On the other side of the equation is the potential harms of prophylactic anticoagulation. Looking at the big data out there – the best estimate for “major bleeding” is about 0.4% – that is an NNH of 250… basically the same as the average rate of VTE.
Think about this for a minute. Not all of the clots will be prevented by using prophylactic therapy. So we can try and work out the NNT (number needed to treat) to balance the risks. Patients are usually categorised as “LOW” or “High” risk for VTE based on various scoring systems (more on this soon) in the trials into prophylaxis.
The NNT for the LOW-RISK patient is approaching infinite.. there are just not enough clots in this group to make sensible data in any trial I have read.
However, in the HIGH-RISK groups, there is an NNT of 30 to prevent symptomatic DVT and 66 for non-fatal PE. Both of these numbers are lower than the overall NNH of 250. So, in theory, we should be treating these folk with prophylaxis… so how do we know who is HIGH-RISK?
Until relatively recently there was really not a lot of solid data to help us sort out the VTE goats and sheep. As discussed above the decision to treat or refrain was largely left up tot he “spider sense” of the intern. Fortunately, in recent years, some decent data has been produced to help us on this differentiation of patients into “may benefit” vs. “no benefit, possibly harm” groups.
Firstly, please note that there is a paucity of data to show any significant risk in the first 2 – 3 days. So you could argue that anyone with an overnight or less than 48-hour stay is by definition low risk. No study I read even includes these in their cohorts.
A number of clinical decision aids (often called RAMs ‘risk assessment models’) have been developed and trialled in the last 5 years. The three RAMs with the most evidence and best discrimination power are:
This is how the scores are worked out:
These RAM trials suggest a hazard ratio of between 3 and 6 for most cohorts – that is the risk ratio for developing VTE is 3 – 6 fold in HIGH-risk groups, compared to LOW-risk patients however that was defined.
More importantly, there is actual real-world pragmatic data out there looking at hospitals where these risk assessment tools have been implemented shows that they work… well, what I mean is that they can successfully identify low-risk patients who do not require prophylaxis.
The small STIME trial looked at this and found that despite a reduction in VTE prophylaxis use, there was no change in the rate of VTE observed… that hopefully means that they identified the patients who were never going to benefit and avoided prophylaxis. We need bigger data on this though as we are still looking for rare events, so big numbers needed to find a true result.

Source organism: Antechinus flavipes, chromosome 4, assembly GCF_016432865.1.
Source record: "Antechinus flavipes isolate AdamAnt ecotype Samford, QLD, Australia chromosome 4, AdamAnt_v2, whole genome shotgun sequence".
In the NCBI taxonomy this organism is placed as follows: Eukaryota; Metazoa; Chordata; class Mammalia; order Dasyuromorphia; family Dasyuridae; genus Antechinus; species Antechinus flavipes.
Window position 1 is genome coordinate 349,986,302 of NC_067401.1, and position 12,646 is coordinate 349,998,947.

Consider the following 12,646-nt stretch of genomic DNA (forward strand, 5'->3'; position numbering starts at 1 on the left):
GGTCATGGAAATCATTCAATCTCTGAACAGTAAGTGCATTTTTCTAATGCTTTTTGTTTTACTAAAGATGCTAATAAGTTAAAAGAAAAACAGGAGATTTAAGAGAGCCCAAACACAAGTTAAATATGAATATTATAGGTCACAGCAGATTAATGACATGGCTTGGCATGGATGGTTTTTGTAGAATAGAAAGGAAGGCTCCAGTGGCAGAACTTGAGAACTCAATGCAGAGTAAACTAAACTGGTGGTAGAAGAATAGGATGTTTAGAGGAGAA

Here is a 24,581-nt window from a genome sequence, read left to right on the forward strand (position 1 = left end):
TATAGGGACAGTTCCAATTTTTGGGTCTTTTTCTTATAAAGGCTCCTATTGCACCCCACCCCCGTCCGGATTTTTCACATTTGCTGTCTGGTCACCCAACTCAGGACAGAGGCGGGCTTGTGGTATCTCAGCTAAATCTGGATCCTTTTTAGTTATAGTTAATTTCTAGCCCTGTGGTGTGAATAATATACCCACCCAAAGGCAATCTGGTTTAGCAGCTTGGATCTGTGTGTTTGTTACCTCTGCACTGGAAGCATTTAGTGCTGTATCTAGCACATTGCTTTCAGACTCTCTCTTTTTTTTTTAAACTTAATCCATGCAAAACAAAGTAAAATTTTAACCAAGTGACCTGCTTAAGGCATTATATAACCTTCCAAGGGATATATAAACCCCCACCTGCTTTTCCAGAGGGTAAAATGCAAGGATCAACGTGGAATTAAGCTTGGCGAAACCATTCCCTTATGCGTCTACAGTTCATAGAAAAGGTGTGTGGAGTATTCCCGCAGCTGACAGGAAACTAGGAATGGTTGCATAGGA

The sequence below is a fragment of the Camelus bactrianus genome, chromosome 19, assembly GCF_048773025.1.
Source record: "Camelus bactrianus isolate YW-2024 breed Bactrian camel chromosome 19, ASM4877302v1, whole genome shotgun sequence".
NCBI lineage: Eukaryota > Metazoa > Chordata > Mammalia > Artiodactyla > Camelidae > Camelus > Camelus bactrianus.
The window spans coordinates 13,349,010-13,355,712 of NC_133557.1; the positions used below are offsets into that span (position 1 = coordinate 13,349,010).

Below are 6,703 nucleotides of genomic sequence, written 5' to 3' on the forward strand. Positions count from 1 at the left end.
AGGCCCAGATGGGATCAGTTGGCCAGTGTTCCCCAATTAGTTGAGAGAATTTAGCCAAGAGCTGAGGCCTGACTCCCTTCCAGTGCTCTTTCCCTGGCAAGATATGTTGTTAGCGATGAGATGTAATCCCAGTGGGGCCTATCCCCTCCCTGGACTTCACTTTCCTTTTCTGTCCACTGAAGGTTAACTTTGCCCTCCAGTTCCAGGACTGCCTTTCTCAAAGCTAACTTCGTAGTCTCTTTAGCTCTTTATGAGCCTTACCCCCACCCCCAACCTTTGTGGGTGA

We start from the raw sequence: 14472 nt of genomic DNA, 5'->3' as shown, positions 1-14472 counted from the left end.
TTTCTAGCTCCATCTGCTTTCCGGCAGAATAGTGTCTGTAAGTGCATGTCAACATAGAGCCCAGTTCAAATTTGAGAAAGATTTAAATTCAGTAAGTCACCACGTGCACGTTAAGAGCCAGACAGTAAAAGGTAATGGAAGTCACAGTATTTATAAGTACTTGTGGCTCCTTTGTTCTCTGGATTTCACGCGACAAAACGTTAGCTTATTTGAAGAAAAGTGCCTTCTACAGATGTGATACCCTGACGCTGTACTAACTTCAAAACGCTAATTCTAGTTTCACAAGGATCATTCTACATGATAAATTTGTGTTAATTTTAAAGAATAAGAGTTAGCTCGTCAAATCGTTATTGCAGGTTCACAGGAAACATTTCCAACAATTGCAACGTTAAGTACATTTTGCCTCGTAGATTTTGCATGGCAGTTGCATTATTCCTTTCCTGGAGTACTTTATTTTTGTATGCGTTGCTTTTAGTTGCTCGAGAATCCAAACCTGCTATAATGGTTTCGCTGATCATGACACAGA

After looking at the numbers I think that the RAM/decision score with the best discrimination and ease of use is probably the IMPROVE score. This score also comes with a nice, free online calculator that one can use to balance the risks and potential harms of anticoagulation. You can find it here: Uni of Massachusetts , IMPROVE outcomes.
Now I can hear you all complaining: “not another bloody score”. Whenever we have looked at these scores for other risks in acute medicine they rarely turn out to be better than the Gestalt of an average clinician. So do we really need to score every single inpatient?
To answer that question I think that you need to audit your current practice around VTE prophylaxis. The Geneva and Padua validation trials classified between a third and half of patients as “low risk” – so ⅔ or half were HIGH-risk. Note that in these trials the average duration of admission was 8 – 11 days.
It is relatively easy to audit one’s own hospital practice and see if you are in “the ballpark”.
If you want to hear my even simpler system that is not based on hard data, but rather a summation of all the reading I have done then it would look something like this:
Start with reasons to NOT give any prophylaxis:
- Is the patient at risk of bleeding acutely? Or are they actively bleeding now?
- Are they going to be in the ward for less than 2 days or immobilised in total for < 3 days?
- After discussing the relatively small risks & benefits the patient declines therapy
In terms of defining HIGH-risk there are really only a few STRONG risk factors that come up in all the trials:
- Previous VTE
- Malignancy / myeloproliferative disease
- a known thrombophilia / hypercoagulable state
So if they have any of these – they are almost certainly in the HIGH-risk group. (It should be noted that age (usually > 65 years) is both a weak risk for VTE and for bleeding… so I would ignore “age” as a factor.)
Finally, you are the doctor. These scores are limited to what the trials included. Our patients are complex, often there is more information than can ever be presented in a neat table. So if your patient has a dozen features that make you worry – then you need to weigh that up in your brain. Just be aware that we are typically biased towards errors or commission over omission. The urge to treat is strong in our crowd, that is what we do!